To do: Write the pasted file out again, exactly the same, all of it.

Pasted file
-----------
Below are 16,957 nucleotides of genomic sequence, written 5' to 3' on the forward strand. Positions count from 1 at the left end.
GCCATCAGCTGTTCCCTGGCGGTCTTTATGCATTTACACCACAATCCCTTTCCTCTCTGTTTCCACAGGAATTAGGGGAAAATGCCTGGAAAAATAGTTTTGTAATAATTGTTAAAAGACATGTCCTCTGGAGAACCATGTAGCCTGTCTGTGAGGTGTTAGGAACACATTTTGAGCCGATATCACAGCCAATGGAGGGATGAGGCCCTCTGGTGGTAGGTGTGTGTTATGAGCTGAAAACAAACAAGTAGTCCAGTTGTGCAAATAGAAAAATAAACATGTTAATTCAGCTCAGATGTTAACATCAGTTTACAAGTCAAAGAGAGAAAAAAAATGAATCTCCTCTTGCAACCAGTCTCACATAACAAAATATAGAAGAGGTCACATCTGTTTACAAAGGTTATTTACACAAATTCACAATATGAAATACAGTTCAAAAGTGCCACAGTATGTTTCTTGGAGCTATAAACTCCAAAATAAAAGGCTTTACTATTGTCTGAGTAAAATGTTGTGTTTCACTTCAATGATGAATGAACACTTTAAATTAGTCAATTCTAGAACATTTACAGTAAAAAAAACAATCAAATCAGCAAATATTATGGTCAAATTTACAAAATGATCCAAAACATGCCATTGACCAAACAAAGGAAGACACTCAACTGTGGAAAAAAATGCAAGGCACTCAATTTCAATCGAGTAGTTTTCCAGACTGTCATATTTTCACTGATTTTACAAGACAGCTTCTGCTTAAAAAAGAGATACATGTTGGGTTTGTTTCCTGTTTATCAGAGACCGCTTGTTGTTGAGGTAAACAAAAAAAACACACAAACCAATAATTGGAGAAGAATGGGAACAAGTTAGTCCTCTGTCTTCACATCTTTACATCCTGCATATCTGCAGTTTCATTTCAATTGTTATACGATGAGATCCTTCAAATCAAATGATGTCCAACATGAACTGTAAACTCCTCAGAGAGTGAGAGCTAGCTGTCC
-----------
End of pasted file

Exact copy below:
Below are 16,957 nucleotides of genomic sequence, written 5' to 3' on the forward strand. Positions count from 1 at the left end.
GCCATCAGCTGTTCCCTGGCGGTCTTTATGCATTTACACCACAATCCCTTTCCTCTCTGTTTCCACAGGAATTAGGGGAAAATGCCTGGAAAAATAGTTTTGTAATAATTGTTAAAAGACATGTCCTCTGGAGAACCATGTAGCCTGTCTGTGAGGTGTTAGGAACACATTTTGAGCCGATATCACAGCCAATGGAGGGATGAGGCCCTCTGGTGGTAGGTGTGTGTTATGAGCTGAAAACAAACAAGTAGTCCAGTTGTGCAAATAGAAAAATAAACATGTTAATTCAGCTCAGATGTTAACATCAGTTTACAAGTCAAAGAGAGAAAAAAAATGAATCTCCTCTTGCAACCAGTCTCACATAACAAAATATAGAAGAGGTCACATCTGTTTACAAAGGTTATTTACACAAATTCACAATATGAAATACAGTTCAAAAGTGCCACAGTATGTTTCTTGGAGCTATAAACTCCAAAATAAAAGGCTTTACTATTGTCTGAGTAAAATGTTGTGTTTCACTTCAATGATGAATGAACACTTTAAATTAGTCAATTCTAGAACATTTACAGTAAAAAAAACAATCAAATCAGCAAATATTATGGTCAAATTTACAAAATGATCCAAAACATGCCATTGACCAAACAAAGGAAGACACTCAACTGTGGAAAAAAATGCAAGGCACTCAATTTCAATCGAGTAGTTTTCCAGACTGTCATATTTTCACTGATTTTACAAGACAGCTTCTGCTTAAAAAAGAGATACATGTTGGGTTTGTTTCCTGTTTATCAGAGACCGCTTGTTGTTGAGGTAAACAAAAAAAACACACAAACCAATAATTGGAGAAGAATGGGAACAAGTTAGTCCTCTGTCTTCACATCTTTACATCCTGCATATCTGCAGTTTCATTTCAATTGTTATACGATGAGATCCTTCAAATCAAATGATGTCCAACATGAACTGTAAACTCCTCAGAGAGTGAGAGCTAGCTGTCC